MY WORK ... MY PASSION
~ Certified Transpersonal Hypnotherapist ; Past experience: Dream Analysis /10 Years Experience ~ Psychotherapist / Gestalt, Jungian, Zen, Reality and Energy Therapies /10 Years Experience ~ EMDR~ Men and Their Journey: the neuroscience of the male brain, and the implications in sexuality, education and relationship ~ Women: Their Transformation and Empowerment ~ ATOD (Alcohol, Tobacco and Other Drugs) / 21 years experience ~ Ordained Interfaith Minister & Official Celebrant ~ Social Justice Advocate ~ Child and Human Rights Advocate ~ Spiritual Guide and Intuitive ~ Certified Reiki Practitioner ~ Mediation / Conflict Resolution • “Intentional Love” Parenting Strategy Groups ~ Parenting Workshops ~ Coaching for parents of Indigo, Crystal, and Rainbow Children ~ International Training: Israel & England ~ Critical Incident Stress Debriefing ~ Post-911 and Post-Katrina volunteer
BSW - UNC Greensboro
MSW - UNC Chapel Hill
"An Unending Love"
This blog and video is devoted and dedicated to my daughter, my grand daughters, and my grand son. They are hearts of my heart. Our connection through many lives..... is utterly infinite.
By happy fraternity amongst themselves, the embodied beings get the supreme peace. Then all this earth shines like one house. When the men, the embodied beings, treat each other with equal respect and have good brotherly feelings amongst themselves, great peace and harmony abound. Then all this earth shines like one house. The whole world shines like the one dwelling house of the entire human family.
The degree of our enlightenment is the degree of passion that we will have for the whole world." ~The Greystone Mandala
~The best argument against democracy is a five-minute conversation with the average voter.
In “Conversations with God”, by Neale Donald Walsch, there is a warning. I think of it as the Atlantis passage, and I've quoted it a few times before. "As I have said, this isn't the first time your civilization has been at this brink," God tells Walsch. "I want to repeat this, because it is vital that you hear this. Once before on your planet, the technology you developed was far greater than your ability to use it responsibly. You are approaching the same point in human history again. It is vitally important that you understand this. Your present technology is threatening to outstrip your ability to use it wisely. Your society is on the verge of becoming a product of your technology rather than your technology being a product of your society. When a society becomes a product of its own technology, it destroys itself."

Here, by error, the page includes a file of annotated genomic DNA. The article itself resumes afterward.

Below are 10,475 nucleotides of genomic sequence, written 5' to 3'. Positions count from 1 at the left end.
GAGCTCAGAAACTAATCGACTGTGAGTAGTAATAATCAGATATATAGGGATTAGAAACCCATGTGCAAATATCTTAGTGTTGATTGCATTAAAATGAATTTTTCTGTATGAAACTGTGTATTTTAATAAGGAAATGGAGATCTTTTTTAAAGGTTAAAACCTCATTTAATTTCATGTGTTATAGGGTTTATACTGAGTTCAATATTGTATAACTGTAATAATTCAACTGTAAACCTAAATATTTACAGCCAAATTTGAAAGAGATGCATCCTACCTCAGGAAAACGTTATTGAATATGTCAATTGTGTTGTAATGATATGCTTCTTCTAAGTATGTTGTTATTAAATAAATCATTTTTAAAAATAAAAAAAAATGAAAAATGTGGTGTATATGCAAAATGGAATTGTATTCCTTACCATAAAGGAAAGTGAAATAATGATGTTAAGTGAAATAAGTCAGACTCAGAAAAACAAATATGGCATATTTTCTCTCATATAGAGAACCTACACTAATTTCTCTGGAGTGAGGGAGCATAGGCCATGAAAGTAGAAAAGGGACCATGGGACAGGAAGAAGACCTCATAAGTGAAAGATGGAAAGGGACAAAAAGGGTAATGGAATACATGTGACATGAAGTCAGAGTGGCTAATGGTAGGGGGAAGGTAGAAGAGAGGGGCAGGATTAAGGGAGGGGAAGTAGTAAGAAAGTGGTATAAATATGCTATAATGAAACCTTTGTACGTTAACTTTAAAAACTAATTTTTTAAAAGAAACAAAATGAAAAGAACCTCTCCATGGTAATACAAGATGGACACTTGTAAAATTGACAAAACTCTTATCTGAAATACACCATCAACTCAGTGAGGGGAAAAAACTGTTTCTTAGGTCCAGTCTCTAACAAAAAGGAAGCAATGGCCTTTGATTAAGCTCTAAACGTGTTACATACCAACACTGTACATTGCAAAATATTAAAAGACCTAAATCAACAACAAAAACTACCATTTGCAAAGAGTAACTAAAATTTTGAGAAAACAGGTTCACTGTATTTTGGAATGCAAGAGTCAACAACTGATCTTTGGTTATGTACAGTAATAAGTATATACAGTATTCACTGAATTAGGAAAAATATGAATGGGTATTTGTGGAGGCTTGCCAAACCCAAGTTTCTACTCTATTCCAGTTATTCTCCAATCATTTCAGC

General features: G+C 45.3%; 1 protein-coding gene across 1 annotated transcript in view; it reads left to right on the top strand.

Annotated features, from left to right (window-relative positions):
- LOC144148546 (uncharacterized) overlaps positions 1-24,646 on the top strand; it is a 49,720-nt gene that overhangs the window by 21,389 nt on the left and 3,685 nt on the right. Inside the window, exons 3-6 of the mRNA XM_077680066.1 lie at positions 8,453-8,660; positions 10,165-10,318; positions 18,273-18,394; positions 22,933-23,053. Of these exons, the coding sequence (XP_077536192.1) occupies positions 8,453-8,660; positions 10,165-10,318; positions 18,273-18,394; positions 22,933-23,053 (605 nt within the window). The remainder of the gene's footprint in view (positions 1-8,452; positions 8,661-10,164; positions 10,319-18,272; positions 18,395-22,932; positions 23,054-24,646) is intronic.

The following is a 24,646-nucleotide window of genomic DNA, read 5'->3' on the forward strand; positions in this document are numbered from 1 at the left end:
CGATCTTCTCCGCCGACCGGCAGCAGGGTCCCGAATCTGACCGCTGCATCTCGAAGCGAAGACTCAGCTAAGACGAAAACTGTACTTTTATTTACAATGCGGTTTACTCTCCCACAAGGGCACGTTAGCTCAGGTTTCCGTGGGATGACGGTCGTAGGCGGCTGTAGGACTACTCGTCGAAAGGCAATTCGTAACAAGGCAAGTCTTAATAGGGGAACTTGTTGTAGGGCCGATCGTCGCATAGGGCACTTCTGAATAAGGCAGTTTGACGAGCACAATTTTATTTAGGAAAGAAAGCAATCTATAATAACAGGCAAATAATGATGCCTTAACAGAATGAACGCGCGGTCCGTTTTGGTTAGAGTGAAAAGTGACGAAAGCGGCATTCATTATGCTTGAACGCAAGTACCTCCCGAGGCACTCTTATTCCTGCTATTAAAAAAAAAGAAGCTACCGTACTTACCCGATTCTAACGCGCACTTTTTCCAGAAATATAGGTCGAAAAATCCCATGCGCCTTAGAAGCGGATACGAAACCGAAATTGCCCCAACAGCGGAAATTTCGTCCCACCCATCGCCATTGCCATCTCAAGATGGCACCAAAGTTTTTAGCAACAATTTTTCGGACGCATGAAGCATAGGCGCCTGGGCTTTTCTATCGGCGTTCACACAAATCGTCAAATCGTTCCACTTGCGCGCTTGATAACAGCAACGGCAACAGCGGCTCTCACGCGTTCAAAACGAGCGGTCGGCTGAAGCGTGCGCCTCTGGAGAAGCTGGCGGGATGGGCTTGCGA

Monday, March 20, 2017
Zephyr Teachout: Supreme Court Pick Neil Gorsuch "Sides With Big Business, Big Donors and Big Bosses"
Wednesday, March 15, 2017
U.S. Citizens Now Being Forced to Provide Their Social Media Passwords Upon Return to U.S. | Alternet
(click link above to read about this new and preposterous news!)
Sanders Slams Big Pharma for Pumping 780 Million Opioid Pills Into West Virginia 'Trump Country' @alternet
Saturday, March 11, 2017
Thursday, March 9, 2017
Sunday, February 12, 2017
Michel de Montaigne (1533-92): On Solitude
Contagion is very dangerous in the crowd. One must either imitate the vicious or hate them. Both these things are dangerous: to imitate them because they are many, and to hate them because they are unlike us.The wise person will flee the crowd, endure it if necessary but given the choice, choose solitude. We are not sufficiently rid of vices to have to be contending with those of others.The aim of solitude is to live more at leisure and at one's ease.
It is not enough to have gotten away from the crowd, it is not enough to move: we must get away from the gregarious instincts that are within us, we must sequester ourselves and repossess ourselves.
We must take the soul back and withdraw it into itself; that is the real solitude, which may be enjoyed in the midst of cities and the courts of kings; but it is best enjoyed alone.